A few days ago, the government decided not to prosecute HSBC, a bank, that laundered nine billion dollars of money for drug cartels but they were pursuing a case against a man who “stole” documents that should have been accessible to the public for free, a man who sought no monetary  profit at all.

James Pilant

I find these remarks by Lawrence Lessig to be dead on point:

Here is where we need a better sense of justice, and shame. For the outrageousness in this story is not just Aaron. It is also the absurdity of the prosecutor’s behavior. From the beginning, the government worked as hard as it could to characterize what Aaron did in the most extreme and absurd way. The “property” Aaron had “stolen,” we were told, was worth “millions of dollars” — with the hint, and then the suggestion, that his aim must have been to profit from his crime. But anyone who says that there is money to be made in a stash of ACADEMIC ARTICLES is either an idiot or a liar. It was clear what this was not, yet our government continued to push as if it had caught the 9/11 terrorists red-handed.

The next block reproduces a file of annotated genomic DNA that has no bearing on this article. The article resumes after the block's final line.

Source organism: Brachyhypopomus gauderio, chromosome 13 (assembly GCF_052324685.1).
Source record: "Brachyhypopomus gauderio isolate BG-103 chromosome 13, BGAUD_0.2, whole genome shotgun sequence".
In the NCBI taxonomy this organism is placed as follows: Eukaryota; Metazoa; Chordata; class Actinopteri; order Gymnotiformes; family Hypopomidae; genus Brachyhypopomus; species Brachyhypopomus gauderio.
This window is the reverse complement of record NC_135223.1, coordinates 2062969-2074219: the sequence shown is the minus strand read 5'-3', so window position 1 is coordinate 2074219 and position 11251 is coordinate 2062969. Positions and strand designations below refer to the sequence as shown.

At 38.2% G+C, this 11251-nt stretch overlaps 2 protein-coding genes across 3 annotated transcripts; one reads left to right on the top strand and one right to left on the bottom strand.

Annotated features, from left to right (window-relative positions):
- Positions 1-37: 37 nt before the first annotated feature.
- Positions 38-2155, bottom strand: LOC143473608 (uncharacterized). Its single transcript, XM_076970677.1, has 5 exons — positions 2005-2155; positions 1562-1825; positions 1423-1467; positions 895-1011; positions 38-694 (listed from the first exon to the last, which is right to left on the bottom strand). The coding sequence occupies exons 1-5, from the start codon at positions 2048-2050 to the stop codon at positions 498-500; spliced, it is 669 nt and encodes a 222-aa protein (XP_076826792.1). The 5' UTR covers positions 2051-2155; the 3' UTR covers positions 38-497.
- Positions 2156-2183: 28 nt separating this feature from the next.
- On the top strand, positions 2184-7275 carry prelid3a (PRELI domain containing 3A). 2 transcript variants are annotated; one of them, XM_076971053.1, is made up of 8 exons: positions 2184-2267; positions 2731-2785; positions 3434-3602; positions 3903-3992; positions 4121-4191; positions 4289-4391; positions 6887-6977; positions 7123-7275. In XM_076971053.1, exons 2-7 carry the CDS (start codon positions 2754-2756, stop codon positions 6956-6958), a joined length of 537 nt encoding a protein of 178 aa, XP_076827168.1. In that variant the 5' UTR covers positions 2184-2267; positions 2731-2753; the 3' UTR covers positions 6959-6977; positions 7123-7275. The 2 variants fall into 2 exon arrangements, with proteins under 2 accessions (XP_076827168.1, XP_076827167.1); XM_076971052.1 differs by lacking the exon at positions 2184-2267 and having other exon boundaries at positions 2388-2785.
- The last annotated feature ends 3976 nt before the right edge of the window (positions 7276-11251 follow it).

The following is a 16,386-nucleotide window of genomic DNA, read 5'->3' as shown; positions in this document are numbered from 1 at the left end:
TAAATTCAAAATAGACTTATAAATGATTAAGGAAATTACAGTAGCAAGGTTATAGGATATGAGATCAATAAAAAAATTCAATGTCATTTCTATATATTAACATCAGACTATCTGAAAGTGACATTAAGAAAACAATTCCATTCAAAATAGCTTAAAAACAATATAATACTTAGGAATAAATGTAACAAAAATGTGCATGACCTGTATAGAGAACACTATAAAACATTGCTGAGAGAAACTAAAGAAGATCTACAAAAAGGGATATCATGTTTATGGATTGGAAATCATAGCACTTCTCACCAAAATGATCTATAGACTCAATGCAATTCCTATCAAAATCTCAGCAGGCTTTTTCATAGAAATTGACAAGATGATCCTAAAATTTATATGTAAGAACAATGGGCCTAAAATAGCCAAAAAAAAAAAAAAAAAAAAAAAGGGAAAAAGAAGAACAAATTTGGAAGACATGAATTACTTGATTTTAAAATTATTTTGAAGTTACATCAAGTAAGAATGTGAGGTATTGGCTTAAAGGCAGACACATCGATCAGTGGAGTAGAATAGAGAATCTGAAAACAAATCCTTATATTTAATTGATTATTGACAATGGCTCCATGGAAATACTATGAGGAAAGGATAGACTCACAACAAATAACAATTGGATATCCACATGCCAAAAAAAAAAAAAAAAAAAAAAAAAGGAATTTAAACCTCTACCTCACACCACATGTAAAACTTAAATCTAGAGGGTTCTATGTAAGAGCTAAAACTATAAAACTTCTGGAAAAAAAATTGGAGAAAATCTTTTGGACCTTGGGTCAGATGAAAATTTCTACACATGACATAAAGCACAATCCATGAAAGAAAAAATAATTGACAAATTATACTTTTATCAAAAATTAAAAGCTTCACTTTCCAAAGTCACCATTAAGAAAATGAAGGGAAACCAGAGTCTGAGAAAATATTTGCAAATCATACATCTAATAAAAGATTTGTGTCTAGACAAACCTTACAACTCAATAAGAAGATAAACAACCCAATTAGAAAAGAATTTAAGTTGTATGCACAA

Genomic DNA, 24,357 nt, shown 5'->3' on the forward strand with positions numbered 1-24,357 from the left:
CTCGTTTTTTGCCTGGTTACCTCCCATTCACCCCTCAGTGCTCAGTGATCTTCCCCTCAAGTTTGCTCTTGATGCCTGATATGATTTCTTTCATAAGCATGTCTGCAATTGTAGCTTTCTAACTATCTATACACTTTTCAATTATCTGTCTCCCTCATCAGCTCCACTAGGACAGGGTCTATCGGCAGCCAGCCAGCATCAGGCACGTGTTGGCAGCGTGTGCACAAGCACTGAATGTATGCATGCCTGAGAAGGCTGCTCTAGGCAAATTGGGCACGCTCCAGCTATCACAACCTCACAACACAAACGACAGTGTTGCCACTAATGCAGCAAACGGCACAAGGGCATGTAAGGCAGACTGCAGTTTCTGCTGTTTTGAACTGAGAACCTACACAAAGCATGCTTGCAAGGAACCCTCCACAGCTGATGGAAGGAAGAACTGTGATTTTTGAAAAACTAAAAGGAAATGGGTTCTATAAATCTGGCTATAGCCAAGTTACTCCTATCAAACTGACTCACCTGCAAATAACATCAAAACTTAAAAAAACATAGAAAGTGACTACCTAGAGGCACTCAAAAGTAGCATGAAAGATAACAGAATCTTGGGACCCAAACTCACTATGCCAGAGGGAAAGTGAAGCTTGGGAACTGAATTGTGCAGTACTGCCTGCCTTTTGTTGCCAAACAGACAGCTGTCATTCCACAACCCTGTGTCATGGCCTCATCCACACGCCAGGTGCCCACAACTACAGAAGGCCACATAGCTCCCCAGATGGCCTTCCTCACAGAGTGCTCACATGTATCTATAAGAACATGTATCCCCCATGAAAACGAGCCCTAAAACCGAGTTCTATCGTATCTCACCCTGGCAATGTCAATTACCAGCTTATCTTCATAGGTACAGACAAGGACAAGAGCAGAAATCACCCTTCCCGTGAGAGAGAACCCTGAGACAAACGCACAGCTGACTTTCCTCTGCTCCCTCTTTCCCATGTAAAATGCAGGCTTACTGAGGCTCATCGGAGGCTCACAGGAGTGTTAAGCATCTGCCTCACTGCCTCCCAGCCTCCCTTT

Aaron had literally done nothing in his life “to make money.” He was fortunate Reddit turned out as it did, but from his work building the RSS standard, to his work architecting Creative Commons, to his work liberating public records, to his work building a free public library, to his work supporting Change Congress/FixCongressFirst/Rootstrikers, and then Demand Progress, Aaron was always and only working for (at least his conception of) the public good. He was brilliant, and funny. A kid genius. A soul, a conscience, the source of a question I have asked myself a million times: What would Aaron think? That person is gone today, driven to the edge by what a decent society would only call bullying. I get wrong. But I also get proportionality. And if you don’t get both, you don’t deserve to have the power of the United States government behind you.

For remember, we live in a world where the architects of the financial crisis regularly dine at the White House — and where even those brought to “justice” never even have to admit any wrongdoing, let alone be labeled “felons.”